Nurse friends of mine that still provide direct patient care in today’s environment state that charting via the “old” paper way actually took less time and gave them more time with the patient. Time with the patient was what they enjoyed and why they became a nurse. E-paperwork was not the care they wanted to provide.  From their perspective, valuable information that they could gather from direct human-to-human contact has suffered. Bedside skills appear to have dropped in inverse proportion to the technology available as evidenced by hospitals having to implement Medical/Surgical Skills Day to ensure that staff remember how to correctly perform basic tasks learned in nursing and medical school.

Based on my own recent office visit, less direct human communication levels started when I walked up to the front desk to check in for my appointment. I was handed an electronic tablet and told to review and sign the documents and make corrections for any data that is wrong. Soon afterwards, my name was called and I headed back to an exam room. My Provider entered the room and went directly over to the computer, pulled up my records (that I just put in) including the reason why I was at the office in the first place. comicNot taking her eyes from the computer, she asked me questions of what brought me there. As I was explaining my symptoms, I noticed that my provider was not even looking my way. She was concentrating on her computer screen and clicking boxes. Yes, being a healthcare professional myself, I understand why she has to do that and yes, I appreciate that it is important that she does it; however, I thought to myself, was my provider even listening to what I was saying.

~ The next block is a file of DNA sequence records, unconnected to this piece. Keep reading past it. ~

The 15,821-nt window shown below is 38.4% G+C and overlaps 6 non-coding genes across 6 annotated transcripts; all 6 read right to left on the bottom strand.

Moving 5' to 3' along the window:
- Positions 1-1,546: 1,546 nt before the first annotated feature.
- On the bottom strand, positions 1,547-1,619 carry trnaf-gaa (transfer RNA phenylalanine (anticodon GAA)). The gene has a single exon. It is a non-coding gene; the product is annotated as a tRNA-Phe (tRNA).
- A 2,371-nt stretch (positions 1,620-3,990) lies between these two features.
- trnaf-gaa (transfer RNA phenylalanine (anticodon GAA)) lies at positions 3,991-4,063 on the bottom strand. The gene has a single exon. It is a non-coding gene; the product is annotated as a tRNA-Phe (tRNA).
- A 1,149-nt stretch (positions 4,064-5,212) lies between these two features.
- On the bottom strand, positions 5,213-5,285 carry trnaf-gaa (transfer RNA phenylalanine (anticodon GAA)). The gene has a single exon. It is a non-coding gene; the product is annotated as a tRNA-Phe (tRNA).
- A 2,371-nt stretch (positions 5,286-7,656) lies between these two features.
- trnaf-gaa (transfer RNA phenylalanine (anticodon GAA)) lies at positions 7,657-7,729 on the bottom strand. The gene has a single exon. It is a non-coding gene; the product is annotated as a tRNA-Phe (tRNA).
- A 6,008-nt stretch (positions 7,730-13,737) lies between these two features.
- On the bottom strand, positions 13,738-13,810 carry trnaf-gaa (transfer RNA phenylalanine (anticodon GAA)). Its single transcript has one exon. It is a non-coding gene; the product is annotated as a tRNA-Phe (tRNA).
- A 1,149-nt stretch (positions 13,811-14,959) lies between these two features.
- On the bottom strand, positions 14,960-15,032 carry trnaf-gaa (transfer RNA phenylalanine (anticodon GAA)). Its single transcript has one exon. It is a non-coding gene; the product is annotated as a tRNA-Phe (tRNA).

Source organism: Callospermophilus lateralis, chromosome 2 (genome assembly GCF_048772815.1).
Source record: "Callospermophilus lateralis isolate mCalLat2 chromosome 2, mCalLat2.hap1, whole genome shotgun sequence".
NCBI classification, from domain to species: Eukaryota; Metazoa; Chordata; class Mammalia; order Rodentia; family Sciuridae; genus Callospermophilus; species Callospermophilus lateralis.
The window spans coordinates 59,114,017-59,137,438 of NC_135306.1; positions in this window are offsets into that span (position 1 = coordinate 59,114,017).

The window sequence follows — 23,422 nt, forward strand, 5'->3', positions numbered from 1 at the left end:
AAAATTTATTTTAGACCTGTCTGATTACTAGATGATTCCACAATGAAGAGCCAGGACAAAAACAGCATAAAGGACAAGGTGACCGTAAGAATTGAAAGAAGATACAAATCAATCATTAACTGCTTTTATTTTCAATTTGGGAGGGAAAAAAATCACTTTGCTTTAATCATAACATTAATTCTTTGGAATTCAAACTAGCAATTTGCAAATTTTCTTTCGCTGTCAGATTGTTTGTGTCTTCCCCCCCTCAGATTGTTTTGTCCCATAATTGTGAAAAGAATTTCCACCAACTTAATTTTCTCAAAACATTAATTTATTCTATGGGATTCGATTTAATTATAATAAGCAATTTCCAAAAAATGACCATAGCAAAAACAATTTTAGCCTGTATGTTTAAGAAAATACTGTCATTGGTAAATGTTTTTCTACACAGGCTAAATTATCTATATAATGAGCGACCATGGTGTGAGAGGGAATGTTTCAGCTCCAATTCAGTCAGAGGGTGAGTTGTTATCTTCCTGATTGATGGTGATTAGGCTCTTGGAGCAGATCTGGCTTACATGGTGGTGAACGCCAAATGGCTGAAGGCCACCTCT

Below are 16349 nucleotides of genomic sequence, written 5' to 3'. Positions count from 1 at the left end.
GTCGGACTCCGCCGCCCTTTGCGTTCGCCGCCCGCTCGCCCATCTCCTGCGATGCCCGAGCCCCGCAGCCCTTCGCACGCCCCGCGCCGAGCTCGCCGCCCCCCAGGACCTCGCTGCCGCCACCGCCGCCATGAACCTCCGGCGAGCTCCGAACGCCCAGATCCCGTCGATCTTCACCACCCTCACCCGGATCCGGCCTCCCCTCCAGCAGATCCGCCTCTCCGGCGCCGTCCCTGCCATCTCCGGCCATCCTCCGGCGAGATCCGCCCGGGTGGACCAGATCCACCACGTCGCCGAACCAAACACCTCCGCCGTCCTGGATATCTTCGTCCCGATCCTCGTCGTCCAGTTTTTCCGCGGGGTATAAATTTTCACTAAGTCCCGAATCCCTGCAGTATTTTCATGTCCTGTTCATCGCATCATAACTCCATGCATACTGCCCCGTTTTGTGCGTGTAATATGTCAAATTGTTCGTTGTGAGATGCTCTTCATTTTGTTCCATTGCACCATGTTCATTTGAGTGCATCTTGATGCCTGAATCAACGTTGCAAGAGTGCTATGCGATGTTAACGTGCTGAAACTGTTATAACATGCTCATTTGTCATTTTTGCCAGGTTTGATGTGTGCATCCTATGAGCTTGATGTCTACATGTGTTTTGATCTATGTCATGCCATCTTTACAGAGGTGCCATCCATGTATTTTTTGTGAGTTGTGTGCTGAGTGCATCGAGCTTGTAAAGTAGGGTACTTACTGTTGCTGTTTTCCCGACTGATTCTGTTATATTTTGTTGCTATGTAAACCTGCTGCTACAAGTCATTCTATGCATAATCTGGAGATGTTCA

Back when I was growing up and again later, when I was in nursing school (before computers, as my son would say, “old”), I was taught that if you are not looking at the person that is speaking to you, then you are not listening. Experience has taught me that active listening involves more than the ears. To really understand what a person is telling you, you have to see their facial expressions. It feels like yesterday when I was taught this, but in technology time, it was a lifetime ago. Technology time changes quickly and more frequently. What was here today is gone tomorrow. My Provider did a quick hands on examination, ordered a diagnostic test, and a prescription that was directly sent to the outpatient diagnostic office and pharmacy of my choice according to my healthcare plan. I did not have to do a thing. I was taken completely out of the picture. Almost like I was never even there.